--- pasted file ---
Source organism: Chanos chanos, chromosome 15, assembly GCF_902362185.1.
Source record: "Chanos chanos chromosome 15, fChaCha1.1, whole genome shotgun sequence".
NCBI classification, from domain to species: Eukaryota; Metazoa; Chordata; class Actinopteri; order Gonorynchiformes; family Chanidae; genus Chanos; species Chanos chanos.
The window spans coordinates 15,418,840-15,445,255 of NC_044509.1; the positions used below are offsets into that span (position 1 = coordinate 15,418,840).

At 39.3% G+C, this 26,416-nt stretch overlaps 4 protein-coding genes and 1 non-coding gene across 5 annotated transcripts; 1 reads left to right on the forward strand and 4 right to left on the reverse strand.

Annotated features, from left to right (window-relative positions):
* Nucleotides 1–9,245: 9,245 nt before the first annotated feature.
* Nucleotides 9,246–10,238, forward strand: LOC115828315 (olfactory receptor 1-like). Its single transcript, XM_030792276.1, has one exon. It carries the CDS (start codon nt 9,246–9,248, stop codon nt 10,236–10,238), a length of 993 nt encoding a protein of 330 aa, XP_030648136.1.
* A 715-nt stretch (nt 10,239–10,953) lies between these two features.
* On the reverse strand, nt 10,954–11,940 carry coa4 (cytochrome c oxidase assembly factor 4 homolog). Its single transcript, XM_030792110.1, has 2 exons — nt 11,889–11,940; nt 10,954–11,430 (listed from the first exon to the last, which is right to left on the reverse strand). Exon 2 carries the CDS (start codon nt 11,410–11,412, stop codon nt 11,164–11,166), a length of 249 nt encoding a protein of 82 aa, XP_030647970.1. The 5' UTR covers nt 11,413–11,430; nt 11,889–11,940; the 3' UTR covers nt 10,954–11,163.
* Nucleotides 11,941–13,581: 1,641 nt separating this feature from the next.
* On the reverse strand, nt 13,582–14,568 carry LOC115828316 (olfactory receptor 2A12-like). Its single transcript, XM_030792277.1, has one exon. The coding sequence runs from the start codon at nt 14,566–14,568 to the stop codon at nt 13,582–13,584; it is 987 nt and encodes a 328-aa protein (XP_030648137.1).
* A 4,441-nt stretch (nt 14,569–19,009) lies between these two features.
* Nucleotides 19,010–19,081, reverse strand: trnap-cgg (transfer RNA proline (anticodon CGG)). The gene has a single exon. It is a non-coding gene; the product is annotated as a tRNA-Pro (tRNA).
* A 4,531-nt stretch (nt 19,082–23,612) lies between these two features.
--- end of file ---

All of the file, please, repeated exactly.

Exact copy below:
Source organism: Chanos chanos, chromosome 15, assembly GCF_902362185.1.
Source record: "Chanos chanos chromosome 15, fChaCha1.1, whole genome shotgun sequence".
NCBI classification, from domain to species: Eukaryota; Metazoa; Chordata; class Actinopteri; order Gonorynchiformes; family Chanidae; genus Chanos; species Chanos chanos.
The window spans coordinates 15,418,840-15,445,255 of NC_044509.1; the positions used below are offsets into that span (position 1 = coordinate 15,418,840).

At 39.3% G+C, this 26,416-nt stretch overlaps 4 protein-coding genes and 1 non-coding gene across 5 annotated transcripts; 1 reads left to right on the forward strand and 4 right to left on the reverse strand.

Annotated features, from left to right (window-relative positions):
* Nucleotides 1–9,245: 9,245 nt before the first annotated feature.
* Nucleotides 9,246–10,238, forward strand: LOC115828315 (olfactory receptor 1-like). Its single transcript, XM_030792276.1, has one exon. It carries the CDS (start codon nt 9,246–9,248, stop codon nt 10,236–10,238), a length of 993 nt encoding a protein of 330 aa, XP_030648136.1.
* A 715-nt stretch (nt 10,239–10,953) lies between these two features.
* On the reverse strand, nt 10,954–11,940 carry coa4 (cytochrome c oxidase assembly factor 4 homolog). Its single transcript, XM_030792110.1, has 2 exons — nt 11,889–11,940; nt 10,954–11,430 (listed from the first exon to the last, which is right to left on the reverse strand). Exon 2 carries the CDS (start codon nt 11,410–11,412, stop codon nt 11,164–11,166), a length of 249 nt encoding a protein of 82 aa, XP_030647970.1. The 5' UTR covers nt 11,413–11,430; nt 11,889–11,940; the 3' UTR covers nt 10,954–11,163.
* Nucleotides 11,941–13,581: 1,641 nt separating this feature from the next.
* On the reverse strand, nt 13,582–14,568 carry LOC115828316 (olfactory receptor 2A12-like). Its single transcript, XM_030792277.1, has one exon. The coding sequence runs from the start codon at nt 14,566–14,568 to the stop codon at nt 13,582–13,584; it is 987 nt and encodes a 328-aa protein (XP_030648137.1).
* A 4,441-nt stretch (nt 14,569–19,009) lies between these two features.
* Nucleotides 19,010–19,081, reverse strand: trnap-cgg (transfer RNA proline (anticodon CGG)). The gene has a single exon. It is a non-coding gene; the product is annotated as a tRNA-Pro (tRNA).
* A 4,531-nt stretch (nt 19,082–23,612) lies between these two features.